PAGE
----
CNBL parameters used for the offline precursor are summarized in Table C2. They are calculated based on the sensitivity analysis performed in Allaerts and Meyers (2019). In particular, our objective is to choose a set of nondimensional parameters such that the capping inversion layer is strongly perturbed by the wind farm. This results in a capping inversion Froude number of Fr=0.94 and an internal wave parameter of P_{N}=3.02. These nondimensional groups are related to the physics and magnitude of interfacial waves inside the inversion layer and internal gravity waves above the ABL, respectively. The temperature profile is initialized according to Rampanelli and Zardi (2004).
In Fig. C1 we show vertical profiles of the wind speed magnitude, inflow angle, nondimensional shear stress and potential temperature, averaged over the last 15 000 s from the concurrentprecursor domain. It can be noticed how the pressure controller accurately maintains the desired wind speed and direction at h_{ref} and how the temperature controller removes the ground temperature shift observed in the previous sections by keeping the average profile constant in time. As a consequence, inversion height and strength are maintained equal to their initial values (Table C2), while the resulting friction velocity corresponds to 0.432 m s^{−1}.
Regarding the successor case, we followed the approach of Lanzilao and Meyers (2022a) to choose the damping layer and fringe coefficients. In particular, after a reflectivity study that employed a computationally cheap canopy model (not shown here), we found that a Rayleigh damping coefficient of ν_{RDL}=0.05 and a fringe damping coefficient of ν_{FR}=0.03 yielded minimal gravity wave reflectivity. The dominant vertical wavelength of the gravity waves is estimated as ${\mathit{\lambda}}_{z}=\mathrm{2}\mathit{\pi}G/N\approx \mathrm{11.8}$ km (Allaerts and Meyers, 2017), where N is the Brunt–Väisälä frequency ($N=\mathrm{5.72}\times {\mathrm{10}}^{\mathrm{3}}$ s^{−1} based on parameters listed in Table C2) and G=10.815 m s^{−1}. We ensure that at least one λ_{z} is contained in the Rayleigh damping layer by setting its width to 12 km. Regarding the advection damping technique developed by Lanzilao and Meyers (2022a), we observed that their guidelines in how to choose the length of the advection damping region did not apply to our case, which is characterized by a very strong inversion layer and a shallow boundary layer. In fact, we believe that a key parameter that needs to be tuned in order to avoid spurious gravity wave interactions is the length of the region where advection damping is applied after the fringe. This holds in particular for subcritical (Fr < 1) cases, where waves inside the capping inversion can propagate against the flow. Here, perturbations would be propagated upstream of the wind farm to the fringe exit, being suddenly forced to obey the precursor inflow inside the fringe region. Such a sharp change in the boundary layer displacement at the fringe exit induces spurious gravity waves which remain trapped at their streamwise location if horizontal advection of vertical velocity is turned off. Nevertheless, these waves would interact with physical waves from inside the domain, resulting in more spurious interactions. As a consequence, it is crucial to ensure that all spurious interactions generated by this mechanism are fully contained within the advection damping region and are not advected downstream.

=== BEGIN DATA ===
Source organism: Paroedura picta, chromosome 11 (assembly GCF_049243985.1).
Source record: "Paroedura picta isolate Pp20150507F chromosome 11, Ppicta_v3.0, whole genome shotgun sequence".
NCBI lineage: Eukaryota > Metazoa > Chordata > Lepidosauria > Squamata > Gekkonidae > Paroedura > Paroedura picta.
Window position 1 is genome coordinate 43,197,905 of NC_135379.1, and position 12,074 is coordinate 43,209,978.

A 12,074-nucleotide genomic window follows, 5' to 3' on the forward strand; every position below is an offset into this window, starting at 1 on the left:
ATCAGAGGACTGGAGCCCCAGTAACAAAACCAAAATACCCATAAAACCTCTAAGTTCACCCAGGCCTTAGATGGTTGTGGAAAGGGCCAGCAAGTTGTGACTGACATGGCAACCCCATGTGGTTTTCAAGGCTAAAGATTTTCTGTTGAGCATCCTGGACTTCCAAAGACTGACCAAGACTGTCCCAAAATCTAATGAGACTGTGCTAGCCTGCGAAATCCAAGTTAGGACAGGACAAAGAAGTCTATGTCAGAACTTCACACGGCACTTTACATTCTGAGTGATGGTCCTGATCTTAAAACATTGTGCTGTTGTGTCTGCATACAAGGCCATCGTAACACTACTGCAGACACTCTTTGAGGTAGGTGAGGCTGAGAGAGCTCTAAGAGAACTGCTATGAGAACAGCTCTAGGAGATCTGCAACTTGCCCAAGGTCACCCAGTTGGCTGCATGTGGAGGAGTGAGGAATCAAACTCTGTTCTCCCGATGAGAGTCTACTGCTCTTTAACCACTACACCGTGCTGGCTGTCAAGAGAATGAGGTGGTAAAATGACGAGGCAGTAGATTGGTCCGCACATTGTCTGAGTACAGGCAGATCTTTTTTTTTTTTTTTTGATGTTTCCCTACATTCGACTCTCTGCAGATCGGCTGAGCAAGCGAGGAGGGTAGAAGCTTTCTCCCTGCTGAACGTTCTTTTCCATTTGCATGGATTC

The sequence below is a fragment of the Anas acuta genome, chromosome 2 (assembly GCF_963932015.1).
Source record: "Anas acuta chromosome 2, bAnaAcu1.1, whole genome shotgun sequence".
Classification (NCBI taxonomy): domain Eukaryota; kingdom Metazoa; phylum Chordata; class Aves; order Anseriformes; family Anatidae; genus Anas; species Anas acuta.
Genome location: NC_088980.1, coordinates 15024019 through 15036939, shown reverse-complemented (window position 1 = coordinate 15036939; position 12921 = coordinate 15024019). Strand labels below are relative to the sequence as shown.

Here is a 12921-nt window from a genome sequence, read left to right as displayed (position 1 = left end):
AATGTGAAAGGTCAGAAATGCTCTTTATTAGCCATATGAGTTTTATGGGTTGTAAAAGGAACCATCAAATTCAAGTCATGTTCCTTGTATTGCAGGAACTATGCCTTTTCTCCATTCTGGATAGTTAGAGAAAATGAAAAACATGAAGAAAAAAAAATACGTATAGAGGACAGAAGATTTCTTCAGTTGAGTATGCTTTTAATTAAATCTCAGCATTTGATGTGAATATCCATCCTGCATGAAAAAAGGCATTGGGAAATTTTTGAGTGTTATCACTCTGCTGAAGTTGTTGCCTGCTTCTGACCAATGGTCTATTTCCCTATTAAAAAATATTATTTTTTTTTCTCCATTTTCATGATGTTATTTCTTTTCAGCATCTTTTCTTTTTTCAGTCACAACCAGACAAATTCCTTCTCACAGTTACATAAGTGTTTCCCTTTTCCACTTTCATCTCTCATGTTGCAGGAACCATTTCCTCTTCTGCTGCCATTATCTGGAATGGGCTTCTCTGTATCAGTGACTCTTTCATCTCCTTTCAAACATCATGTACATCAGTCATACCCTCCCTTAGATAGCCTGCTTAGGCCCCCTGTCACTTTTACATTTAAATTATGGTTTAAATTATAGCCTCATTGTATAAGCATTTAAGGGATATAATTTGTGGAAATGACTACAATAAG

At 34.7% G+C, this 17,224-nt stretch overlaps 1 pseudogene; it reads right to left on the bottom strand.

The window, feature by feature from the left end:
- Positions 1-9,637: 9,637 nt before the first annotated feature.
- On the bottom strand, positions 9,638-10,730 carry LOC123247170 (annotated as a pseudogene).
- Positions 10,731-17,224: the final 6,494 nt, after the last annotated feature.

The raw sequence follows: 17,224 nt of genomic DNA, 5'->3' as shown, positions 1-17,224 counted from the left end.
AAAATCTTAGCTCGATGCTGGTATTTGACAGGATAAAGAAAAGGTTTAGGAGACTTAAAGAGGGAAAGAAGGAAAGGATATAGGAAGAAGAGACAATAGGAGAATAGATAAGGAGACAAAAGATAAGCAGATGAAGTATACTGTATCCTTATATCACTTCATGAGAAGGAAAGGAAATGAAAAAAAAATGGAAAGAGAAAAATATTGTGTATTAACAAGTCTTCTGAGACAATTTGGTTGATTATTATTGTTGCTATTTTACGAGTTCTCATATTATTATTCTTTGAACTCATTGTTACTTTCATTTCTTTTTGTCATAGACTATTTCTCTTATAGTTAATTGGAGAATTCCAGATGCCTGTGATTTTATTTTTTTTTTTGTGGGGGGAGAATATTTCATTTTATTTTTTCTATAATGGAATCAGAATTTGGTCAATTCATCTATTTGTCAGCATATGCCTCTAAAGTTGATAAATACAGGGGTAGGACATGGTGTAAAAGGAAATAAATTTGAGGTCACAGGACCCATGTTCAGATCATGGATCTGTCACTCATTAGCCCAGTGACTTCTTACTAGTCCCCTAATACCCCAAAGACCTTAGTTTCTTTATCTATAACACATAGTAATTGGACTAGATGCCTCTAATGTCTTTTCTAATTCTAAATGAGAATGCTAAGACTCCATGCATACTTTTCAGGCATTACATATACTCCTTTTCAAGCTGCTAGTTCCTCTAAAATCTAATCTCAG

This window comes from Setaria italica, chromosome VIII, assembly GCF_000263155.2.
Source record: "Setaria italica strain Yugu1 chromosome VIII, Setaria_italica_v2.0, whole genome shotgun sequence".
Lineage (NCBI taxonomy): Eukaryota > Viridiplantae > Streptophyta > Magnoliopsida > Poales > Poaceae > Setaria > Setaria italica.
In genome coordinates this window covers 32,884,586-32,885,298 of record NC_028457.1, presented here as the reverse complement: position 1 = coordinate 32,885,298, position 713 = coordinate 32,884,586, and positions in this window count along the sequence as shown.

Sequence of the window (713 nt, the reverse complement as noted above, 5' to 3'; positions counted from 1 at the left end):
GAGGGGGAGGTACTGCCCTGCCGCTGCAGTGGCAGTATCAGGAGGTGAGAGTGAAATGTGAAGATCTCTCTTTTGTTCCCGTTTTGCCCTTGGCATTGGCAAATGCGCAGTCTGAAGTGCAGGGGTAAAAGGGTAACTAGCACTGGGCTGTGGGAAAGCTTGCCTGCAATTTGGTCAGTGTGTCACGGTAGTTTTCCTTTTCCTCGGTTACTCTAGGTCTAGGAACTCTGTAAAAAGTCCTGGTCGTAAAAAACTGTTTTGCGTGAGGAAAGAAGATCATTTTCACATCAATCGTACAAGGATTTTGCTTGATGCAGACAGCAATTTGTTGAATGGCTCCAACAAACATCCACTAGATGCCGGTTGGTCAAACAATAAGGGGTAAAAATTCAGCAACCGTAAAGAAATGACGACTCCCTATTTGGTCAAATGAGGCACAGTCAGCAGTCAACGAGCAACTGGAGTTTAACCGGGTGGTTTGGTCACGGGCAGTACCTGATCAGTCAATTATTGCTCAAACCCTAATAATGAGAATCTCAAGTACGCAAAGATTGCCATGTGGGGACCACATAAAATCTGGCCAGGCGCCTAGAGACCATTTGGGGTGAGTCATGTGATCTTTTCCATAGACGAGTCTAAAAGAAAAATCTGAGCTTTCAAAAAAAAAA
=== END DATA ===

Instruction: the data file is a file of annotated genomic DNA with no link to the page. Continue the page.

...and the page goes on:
We used the same damping functions as Lanzilao and Meyers (2022a), and in Table C3 their parameters are reported for our finite wind farm simulation.
In this section, we show TOSCA's strong and weak parallel performance by running CNBL simulations with an increasing number of Niagara nodes for three different mesh sizes. The simulation setup corresponds to the offline precursor described in Appendix C. The different meshes are evaluated by systematically doubling the number of elements in each direction, starting from 300 × 300 × 100 cells. As a consequence, they consist of 9 million, 72 million and 576 million elements in total. Table D1 reports the number of nodes for each run, which only consisted of 2 h of wallclock time.